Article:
Walruses adopt orphans. African Buffalo often turn around in their flight from predators in order to rescue a member of the herd who has been surrounded. Male and female lemurs take care of infants unrelated to them. Vervet monkeys send out alarms to warn other moneys of predators, even if it means putting themselves in danger, by attracting attention. In many bird species, the parents receive help from unrelated “helper” birds in feeding their babies. Harpagifer bispinis fish live in the Antarctic peninsula. If the parent guarding the nest of eggs is removed, an unrelated male will guard the nest from predators and prevent fungal growth that would kill off the brood.

A unique example of altruism is found in the Dictyostelium mucoroides slime mould. These live as individuals until food is so short that they start starving. Then they get together and form a body in which some cells sacrifice themselves to promote the survival of other cells.

Elephants go out of their way to assist others in need. Like saving a calf from drowning and spraying water on an injured member of the herd to keep it cool.

A study in the journal Marine Mammal Science described the altruism of humpback whales, giving examples of how the giant creatures help seals and other creatures being attacked by killer whales. The researchers concluded that while it made sense for humpbacks to defend their own calves, they had nothing to gain by meddling in attacks on other species. Interspecific altruism," the scientists wrote, "could not be ruled out."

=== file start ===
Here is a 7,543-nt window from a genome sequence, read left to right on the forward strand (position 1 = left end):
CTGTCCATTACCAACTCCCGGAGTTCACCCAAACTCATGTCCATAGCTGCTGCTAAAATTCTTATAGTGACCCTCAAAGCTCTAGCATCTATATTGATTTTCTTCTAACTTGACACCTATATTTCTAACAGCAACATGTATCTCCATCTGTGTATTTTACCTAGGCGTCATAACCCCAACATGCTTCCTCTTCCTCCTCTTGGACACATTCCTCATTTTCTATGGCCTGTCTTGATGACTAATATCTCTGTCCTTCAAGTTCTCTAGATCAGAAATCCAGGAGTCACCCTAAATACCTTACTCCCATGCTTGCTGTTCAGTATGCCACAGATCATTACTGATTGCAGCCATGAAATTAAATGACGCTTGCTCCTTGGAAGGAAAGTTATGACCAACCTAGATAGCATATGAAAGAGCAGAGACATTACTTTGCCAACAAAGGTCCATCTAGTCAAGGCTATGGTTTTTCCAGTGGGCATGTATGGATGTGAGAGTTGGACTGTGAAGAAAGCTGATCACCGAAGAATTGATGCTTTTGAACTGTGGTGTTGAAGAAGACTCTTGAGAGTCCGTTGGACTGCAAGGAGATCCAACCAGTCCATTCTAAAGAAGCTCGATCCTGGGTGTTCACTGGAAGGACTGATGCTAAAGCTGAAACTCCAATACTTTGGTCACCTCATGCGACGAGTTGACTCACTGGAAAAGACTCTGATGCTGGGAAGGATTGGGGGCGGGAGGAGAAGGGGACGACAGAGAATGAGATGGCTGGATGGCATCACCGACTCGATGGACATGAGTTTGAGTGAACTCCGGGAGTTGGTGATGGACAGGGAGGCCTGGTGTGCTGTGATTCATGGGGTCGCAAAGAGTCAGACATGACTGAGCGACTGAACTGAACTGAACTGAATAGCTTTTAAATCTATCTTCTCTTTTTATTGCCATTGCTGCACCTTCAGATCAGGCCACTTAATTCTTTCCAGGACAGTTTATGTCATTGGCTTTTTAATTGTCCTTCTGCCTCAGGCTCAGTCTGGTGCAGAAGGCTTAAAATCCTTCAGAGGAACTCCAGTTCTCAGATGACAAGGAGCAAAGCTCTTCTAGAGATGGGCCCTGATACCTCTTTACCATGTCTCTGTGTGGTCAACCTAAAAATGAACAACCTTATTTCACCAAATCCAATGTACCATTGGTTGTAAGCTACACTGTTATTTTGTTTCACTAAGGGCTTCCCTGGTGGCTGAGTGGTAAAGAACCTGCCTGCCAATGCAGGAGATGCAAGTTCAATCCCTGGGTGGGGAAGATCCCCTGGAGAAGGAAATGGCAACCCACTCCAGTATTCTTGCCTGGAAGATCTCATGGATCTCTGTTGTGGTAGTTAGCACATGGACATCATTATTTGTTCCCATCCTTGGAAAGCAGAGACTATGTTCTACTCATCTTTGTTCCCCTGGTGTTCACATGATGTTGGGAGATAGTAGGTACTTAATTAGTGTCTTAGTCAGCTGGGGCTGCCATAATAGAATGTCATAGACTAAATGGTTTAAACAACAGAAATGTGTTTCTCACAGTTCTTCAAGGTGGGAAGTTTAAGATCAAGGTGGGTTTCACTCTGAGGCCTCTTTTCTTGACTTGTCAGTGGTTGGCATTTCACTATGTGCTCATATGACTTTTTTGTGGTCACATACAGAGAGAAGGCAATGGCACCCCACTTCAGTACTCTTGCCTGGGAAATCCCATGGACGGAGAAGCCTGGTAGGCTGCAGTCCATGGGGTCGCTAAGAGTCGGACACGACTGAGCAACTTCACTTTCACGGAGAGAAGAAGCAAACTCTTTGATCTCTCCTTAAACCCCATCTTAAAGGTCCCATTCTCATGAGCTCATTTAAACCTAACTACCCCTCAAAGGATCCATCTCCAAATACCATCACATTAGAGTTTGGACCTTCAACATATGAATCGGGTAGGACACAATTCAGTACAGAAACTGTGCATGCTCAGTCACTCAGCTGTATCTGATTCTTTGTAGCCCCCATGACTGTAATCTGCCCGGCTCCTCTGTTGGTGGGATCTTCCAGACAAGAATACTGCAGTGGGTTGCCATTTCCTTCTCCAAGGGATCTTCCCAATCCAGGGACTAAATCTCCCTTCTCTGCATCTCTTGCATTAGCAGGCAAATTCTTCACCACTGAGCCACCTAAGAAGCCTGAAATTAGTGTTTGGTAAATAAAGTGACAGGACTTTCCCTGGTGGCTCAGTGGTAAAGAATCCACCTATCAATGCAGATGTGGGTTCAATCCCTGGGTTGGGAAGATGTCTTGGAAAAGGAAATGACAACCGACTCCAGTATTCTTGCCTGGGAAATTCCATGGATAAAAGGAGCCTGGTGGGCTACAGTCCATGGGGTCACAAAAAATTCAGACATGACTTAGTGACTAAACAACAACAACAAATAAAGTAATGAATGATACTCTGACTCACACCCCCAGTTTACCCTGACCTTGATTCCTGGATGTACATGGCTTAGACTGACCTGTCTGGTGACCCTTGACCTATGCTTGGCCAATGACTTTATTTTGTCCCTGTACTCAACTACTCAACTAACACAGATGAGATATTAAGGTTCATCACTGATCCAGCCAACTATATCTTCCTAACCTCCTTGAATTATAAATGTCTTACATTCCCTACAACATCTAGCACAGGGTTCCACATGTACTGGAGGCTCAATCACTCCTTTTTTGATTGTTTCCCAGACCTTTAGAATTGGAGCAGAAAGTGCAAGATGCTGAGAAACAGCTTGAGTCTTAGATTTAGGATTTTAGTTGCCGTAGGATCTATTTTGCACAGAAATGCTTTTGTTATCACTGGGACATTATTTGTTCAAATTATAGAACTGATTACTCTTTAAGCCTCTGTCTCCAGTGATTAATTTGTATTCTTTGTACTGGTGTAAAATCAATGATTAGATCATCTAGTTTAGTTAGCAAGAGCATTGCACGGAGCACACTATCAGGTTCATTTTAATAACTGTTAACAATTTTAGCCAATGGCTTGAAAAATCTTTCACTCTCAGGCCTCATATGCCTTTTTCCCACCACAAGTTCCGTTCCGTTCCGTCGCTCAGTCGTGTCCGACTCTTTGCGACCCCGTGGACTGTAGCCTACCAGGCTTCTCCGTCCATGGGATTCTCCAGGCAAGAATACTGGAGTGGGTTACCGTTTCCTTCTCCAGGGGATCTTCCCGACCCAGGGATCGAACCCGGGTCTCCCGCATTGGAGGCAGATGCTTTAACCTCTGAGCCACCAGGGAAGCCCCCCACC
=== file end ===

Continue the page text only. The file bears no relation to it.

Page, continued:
Have you seen the You Tube video of a rhesus macaque successfully resuscitating another of its species which had been electrocuted at a train station? The persistence and concern was amazing and entirely selfless.

Rats are the most altruistic of species. They go out of their way to help others in distress. They will share food with strangers, They will refuse in scientific experiments to inflict pain on each other even if it means dying themselves. When given the choice of escaping or staying to help a strange rat in distress, they almost always choose the latter. Their decisions are always kind. How sad that we use these creatures to experiment on, killing over a billion a year.

All societies, whether human or bat, depend on deliberate and reciprocal kindnesses. Violence spreads and nations shatter when we forget that.



Maneka Sanjay Gandhi



Pl. add: To join the animal welfare movement contact gandhim@nic.in, www.peopleforanimalsindia.org

Last week I brought a dog, called Sweeney, home from my hospital Sanjay Gandhi Animal Care Centre. She had been ...



Last week I brought a dog, called Sweeney, home from my hospital Sanjay Gandhi Animal Care Centre. She had been thrown there by a family that said she smelt bad, and no matter how many times they bathed her, the smell came back. Attacked by another dog, she crawled under a stationary ambulance and refused to emerge except for her meals. So I brought her home.